Symptoms of asthma include episodes of wheezing, breathlessness and chest tightness. In addition to taking medications and avoiding triggers, like pollen in Fort Wayne Parks, to prevent symptoms, research has found that undergoing allergy immunotherapy is a great way to prevent the development of asthma in children.
What Is Allergy Immunotherapy?
Allergy immunotherapy is a long-term approach to treating allergies that works by addressing the underlying cause of allergies rather than just managing symptoms. There are two types of allergy immunotherapy: subcutaneous (SCIT) and sublingual (SLIT).
Subcutaneous Immunotherapy (SCIT)
SCIT, more commonly known as allergy shots, involves getting regular injections in an allergy clinic or allergist’s office. These injections contain small amounts of allergen extracts.
SCIT is administered in two phases:
- The buildup phase: During this phase, you’ll receive injections about twice a week for three to six months. Each dose contains gradually increasing quantities of the allergen extracts.
- The maintenance phase: During this phase, you’ll get shots once or twice per month for three to five years. Most people begin to see improvement in their symptoms after the first year and virtually no symptoms by the end of the phase.
Sublingual Immunotherapy (SLIT)
SLIT, also known as allergy drops, may be administered in either drop or tablet form. The drops or tablets are placed under the tongue and held there until they’re dissolved. Other than the first dose, the drops can be administered at home.
SLIT is FDA-approved for the treatment of allergies to dust mites, ragweed and certain grasses. For seasonal allergies, the drops are taken in the months leading up to and during allergy season, while for year-round allergies they’re taken throughout the year.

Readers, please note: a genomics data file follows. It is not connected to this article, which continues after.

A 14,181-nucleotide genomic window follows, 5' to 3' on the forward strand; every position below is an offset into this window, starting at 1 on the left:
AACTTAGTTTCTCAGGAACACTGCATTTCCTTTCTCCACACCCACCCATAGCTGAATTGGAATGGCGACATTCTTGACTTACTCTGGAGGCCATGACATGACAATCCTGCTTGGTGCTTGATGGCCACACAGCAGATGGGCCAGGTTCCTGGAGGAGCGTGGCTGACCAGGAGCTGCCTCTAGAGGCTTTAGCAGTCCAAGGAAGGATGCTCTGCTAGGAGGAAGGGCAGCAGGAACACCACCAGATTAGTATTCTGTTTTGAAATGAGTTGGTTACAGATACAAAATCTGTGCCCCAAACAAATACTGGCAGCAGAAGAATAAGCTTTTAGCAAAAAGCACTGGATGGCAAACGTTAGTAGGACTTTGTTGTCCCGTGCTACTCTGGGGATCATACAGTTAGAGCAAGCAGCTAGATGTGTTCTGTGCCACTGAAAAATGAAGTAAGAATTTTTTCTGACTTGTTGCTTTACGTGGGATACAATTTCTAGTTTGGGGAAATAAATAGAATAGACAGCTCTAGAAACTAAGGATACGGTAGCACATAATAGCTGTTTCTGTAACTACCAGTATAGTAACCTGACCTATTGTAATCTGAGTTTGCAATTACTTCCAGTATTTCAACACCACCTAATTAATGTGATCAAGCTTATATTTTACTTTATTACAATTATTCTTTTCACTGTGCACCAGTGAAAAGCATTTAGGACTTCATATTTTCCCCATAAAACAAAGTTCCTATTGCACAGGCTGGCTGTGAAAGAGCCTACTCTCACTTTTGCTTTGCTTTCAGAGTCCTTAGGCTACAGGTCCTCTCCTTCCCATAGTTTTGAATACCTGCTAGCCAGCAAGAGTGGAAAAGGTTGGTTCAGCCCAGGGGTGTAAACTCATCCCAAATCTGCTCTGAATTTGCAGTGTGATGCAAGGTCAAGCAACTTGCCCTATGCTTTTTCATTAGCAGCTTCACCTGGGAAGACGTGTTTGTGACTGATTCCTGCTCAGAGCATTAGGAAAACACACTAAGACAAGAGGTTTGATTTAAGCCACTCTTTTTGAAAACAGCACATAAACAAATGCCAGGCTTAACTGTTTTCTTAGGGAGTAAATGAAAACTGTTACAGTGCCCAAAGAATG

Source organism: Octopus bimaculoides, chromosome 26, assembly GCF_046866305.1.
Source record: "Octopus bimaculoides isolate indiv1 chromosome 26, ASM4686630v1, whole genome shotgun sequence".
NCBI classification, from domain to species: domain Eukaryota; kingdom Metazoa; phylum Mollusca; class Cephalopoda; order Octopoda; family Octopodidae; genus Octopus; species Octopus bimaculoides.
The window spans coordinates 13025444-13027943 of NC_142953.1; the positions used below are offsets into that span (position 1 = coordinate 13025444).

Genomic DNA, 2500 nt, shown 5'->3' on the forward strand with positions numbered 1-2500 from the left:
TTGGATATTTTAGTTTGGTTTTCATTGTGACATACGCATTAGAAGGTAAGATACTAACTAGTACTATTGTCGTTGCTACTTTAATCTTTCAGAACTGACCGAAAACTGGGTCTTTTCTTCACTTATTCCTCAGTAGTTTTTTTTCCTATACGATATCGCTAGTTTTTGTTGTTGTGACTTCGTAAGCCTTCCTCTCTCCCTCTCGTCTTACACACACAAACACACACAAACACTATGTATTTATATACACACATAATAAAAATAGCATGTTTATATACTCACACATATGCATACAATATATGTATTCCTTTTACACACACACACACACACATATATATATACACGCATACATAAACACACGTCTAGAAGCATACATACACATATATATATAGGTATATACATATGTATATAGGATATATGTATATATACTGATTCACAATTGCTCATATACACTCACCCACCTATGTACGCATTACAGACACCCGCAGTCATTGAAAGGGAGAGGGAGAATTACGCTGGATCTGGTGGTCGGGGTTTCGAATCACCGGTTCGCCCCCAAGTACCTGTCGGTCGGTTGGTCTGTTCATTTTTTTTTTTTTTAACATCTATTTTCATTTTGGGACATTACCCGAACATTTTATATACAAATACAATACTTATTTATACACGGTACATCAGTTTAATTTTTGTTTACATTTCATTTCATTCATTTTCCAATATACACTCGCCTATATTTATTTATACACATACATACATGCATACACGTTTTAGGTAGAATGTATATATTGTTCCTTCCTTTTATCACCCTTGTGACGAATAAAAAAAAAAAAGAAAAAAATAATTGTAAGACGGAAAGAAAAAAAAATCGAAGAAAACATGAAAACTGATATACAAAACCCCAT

Depending on the severity of your symptoms, your allergist may have you take the drops three to seven days per week for three to five years.
What the Research Shows
A recently-published systematic review and meta-analysis conducted in Europe found that children who undergo allergy immunotherapy before developing asthma have a lower chance of developing it later.
The researchers identified 4,549 studies, including 24 randomized controlled trials and nonrandomized studies of interventions. Of the 24, 18 were included in the meta-analysis.
Each study was evaluated for quality using risk-of-bias (ROB) tools. Researchers meta-analyzed the data using the random effects model methodology and performed sensitivity, influence and subgroup analysis.
The results were more noticeable for SCIT and SLIT drops, but SLIT tablets also demonstrated protective effects. To learn more or to schedule an appointment, call Ear, Nose & Throat Associates today.